The idea of sin is expressed early in Scripture and often throughout. One might even say that sin is the central theme of the Bible. What Christians today refer to as the Old Testament has a great many references to sin. The many words translated as sin into English are a bit overwhelming in terms of trying to come to a full understanding of sin. The same is true of the New Testament. In the OT, we see a focus on adhering to a moral code and God’s anger arising when there were violations of that code. The sacrificial system proved to be a temporary measure that was no longer needed once Christ came fulfilling the OT prophesy.
In the NT we see sin further defined and the progression from merely violating a moral code to a much more personal level. It is much more than a violation of a moral code but is more like a violation of a relationship between holy God and his creation. Sin is something inside each individual rather than something someone does or does not do. We see sin progress from something that can be committed unknowingly to being a part of who we are as people without our knowledge. As God’s revelation of his nature and the true state of humanity becomes complete, the need for something more than animal sacrifice is obvious. This of course is not the Messiah the Jewish people envision will come; just as God planned.
We see that nothing man can do will make things right between him and God thus the need for action on God’s part. In sending Christ to serve as a perfect sacrifice that would conquer sin once and for all, God provided a way for man to be reconciled to His holiness without contradicting His nature. Justice is served and creator and creature can once again have an intimate relationship.
Propitiation for sinners is not free. We also saw that the idea behind redemption is to be set free by the payment of a price. For those who would believe in Christ Jesus, we are no longer our own. We have been purchased at a very high price and to Jesus we owe the privilege of being unaffected by the second death which I understand to be a permanent state. Eternity in a lake of fire does not sound like a place to be.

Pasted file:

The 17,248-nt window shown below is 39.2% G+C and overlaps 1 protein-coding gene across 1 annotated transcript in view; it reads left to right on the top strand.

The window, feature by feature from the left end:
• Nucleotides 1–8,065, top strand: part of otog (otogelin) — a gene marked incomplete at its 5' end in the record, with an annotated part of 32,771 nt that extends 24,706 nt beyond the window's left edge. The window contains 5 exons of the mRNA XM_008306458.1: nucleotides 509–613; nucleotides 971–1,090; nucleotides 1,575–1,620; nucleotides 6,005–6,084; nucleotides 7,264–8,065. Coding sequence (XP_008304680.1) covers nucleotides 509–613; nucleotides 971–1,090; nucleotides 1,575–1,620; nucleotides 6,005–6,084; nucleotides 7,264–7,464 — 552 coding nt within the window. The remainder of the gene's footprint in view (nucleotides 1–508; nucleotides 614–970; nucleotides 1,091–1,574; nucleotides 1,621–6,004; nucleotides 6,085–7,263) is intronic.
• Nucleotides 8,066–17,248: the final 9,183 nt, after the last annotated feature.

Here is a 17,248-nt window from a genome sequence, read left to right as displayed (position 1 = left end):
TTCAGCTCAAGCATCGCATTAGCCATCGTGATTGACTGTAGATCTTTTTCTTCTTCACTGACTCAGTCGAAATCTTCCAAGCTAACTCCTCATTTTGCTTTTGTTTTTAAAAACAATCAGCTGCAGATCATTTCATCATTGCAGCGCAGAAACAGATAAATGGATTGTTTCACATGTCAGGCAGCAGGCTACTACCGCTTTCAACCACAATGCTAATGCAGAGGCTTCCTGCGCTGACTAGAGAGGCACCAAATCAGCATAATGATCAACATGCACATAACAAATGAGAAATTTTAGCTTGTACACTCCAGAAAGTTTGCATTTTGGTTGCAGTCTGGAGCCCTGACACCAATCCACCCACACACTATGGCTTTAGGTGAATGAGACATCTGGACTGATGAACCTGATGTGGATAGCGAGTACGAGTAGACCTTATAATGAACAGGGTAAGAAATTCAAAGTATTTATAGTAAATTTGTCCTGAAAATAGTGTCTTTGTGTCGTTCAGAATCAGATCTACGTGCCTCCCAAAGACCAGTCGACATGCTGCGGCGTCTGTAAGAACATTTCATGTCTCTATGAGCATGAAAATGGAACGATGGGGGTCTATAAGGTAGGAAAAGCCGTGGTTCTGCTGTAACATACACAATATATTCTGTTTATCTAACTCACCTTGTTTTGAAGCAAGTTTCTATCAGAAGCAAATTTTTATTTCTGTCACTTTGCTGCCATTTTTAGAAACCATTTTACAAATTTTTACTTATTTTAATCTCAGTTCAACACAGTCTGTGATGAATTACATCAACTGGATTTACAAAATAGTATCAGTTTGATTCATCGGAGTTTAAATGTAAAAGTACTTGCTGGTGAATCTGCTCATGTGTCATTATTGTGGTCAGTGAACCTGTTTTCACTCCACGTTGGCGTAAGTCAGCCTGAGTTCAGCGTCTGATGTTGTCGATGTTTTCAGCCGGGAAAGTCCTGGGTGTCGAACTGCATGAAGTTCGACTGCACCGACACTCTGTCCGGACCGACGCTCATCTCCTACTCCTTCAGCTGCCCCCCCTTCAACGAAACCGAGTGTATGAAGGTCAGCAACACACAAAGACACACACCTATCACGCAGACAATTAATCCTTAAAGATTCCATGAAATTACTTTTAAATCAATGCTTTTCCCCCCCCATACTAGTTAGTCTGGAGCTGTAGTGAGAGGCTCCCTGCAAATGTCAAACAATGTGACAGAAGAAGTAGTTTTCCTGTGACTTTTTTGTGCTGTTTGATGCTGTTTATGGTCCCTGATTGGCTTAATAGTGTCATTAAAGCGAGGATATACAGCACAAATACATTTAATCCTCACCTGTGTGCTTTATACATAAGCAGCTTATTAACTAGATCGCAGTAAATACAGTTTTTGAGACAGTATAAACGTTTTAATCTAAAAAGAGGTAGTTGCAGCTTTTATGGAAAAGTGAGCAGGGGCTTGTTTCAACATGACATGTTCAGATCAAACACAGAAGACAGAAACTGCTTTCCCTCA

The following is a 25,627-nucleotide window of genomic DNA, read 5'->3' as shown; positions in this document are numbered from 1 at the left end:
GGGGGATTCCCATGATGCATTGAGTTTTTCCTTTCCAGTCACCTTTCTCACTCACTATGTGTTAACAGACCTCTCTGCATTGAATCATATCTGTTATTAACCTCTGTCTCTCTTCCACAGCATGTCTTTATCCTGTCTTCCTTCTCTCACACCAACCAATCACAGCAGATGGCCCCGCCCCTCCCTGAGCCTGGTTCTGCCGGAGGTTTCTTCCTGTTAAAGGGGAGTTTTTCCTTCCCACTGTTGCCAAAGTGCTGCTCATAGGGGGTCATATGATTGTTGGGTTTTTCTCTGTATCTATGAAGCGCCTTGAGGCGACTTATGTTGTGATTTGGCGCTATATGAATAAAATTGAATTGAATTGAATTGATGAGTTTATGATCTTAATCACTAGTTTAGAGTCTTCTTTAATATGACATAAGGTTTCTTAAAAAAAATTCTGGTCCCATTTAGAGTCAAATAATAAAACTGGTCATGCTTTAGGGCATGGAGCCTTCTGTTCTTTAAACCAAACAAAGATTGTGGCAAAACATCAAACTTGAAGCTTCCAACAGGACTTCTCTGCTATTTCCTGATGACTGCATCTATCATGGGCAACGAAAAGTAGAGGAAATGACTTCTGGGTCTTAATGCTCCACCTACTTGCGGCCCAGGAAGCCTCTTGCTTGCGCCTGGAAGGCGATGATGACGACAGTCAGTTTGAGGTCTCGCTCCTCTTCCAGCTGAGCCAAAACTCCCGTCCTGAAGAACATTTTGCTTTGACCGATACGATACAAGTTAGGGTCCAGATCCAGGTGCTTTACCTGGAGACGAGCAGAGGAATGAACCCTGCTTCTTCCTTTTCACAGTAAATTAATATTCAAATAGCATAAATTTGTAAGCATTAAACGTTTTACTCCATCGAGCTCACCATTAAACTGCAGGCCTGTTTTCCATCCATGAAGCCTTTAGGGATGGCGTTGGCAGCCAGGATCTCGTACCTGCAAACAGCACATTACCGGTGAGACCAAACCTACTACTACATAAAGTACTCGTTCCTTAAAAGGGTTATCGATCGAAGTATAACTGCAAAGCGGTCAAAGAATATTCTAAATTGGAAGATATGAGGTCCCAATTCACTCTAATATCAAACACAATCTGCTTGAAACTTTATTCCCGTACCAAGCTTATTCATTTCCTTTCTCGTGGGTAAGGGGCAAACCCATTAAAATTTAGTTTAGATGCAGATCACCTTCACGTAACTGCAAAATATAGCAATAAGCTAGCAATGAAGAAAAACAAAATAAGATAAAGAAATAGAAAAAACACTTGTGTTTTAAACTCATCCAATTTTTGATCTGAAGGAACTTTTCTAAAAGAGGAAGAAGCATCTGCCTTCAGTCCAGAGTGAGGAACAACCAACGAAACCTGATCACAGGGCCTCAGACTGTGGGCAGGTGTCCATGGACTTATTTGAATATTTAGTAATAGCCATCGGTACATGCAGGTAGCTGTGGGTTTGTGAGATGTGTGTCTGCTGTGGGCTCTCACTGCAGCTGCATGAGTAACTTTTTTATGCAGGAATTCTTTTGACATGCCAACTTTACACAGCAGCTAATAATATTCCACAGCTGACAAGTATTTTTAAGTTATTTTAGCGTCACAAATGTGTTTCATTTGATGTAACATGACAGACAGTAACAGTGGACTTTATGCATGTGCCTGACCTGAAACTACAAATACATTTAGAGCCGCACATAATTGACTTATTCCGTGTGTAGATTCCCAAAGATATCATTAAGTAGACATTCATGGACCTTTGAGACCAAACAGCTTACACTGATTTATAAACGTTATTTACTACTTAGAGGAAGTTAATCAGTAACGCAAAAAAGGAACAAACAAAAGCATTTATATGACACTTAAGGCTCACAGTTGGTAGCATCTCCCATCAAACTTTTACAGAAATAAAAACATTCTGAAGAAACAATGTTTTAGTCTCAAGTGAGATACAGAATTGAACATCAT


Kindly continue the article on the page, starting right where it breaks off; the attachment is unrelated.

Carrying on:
What is sin? Sin is more than failing to allow God to be God. It is more than violating a moral code or creating a barrier between a right relationship with holy God. When I consider what sin is, I think of Charles Manson, Adolf Hitler, Slobodan Milosevic, and others responsible for atrocities involved in the taking of human life. I think of pedophiles who hurt children and white collar criminals who steal the retirement assets of the elderly. I think of the millions of unborn children murdered and the glorification of abominations in the sight of our Lord being called choice and enshrined in the laws of the nations of the world.
The simple word sin does not begin to adequately describe the sheer horror our Lord would see if He were to look upon humanity and see us for what we truly are, saved and unsaved alike! Yet today, this is lost on a world filled with consumerism and secularism and the constant search for self-gratification. The true meaning of sin and the implications of sin have been sanitized to reflect a society in which truth is subjective. With this sanitized version of sin today also comes a desire for a bloodless gospel. Many a television preacher on the airwaves today speak for 30 minutes to an hour and never once mention sin, Hell, wrath, a need for redemption, or even the name of Jesus Christ for fear of offending someone. The less these talk of Christ the larger their congregations seem to grow.
For much of the world today, there are many truths and the individual can determine his/her own truth. Unfortunately, just as belief in a flat world did not make the world flat, neither does believing in one’s own ability to reach heaven. Why is sin a problem today? Because far too many people, even in our own pews, don’t see sin as a problem but rather a subjective idea open to the interpretation of the individual. More simply stated, sin is a problem because we have forgotten what sin really is and the consequences humanity faces apart from the salvation offered by Christ. Until this is corrected, there will be many a lost soul entering into the first death with no hope of being spared the second death spoke of in Revelation.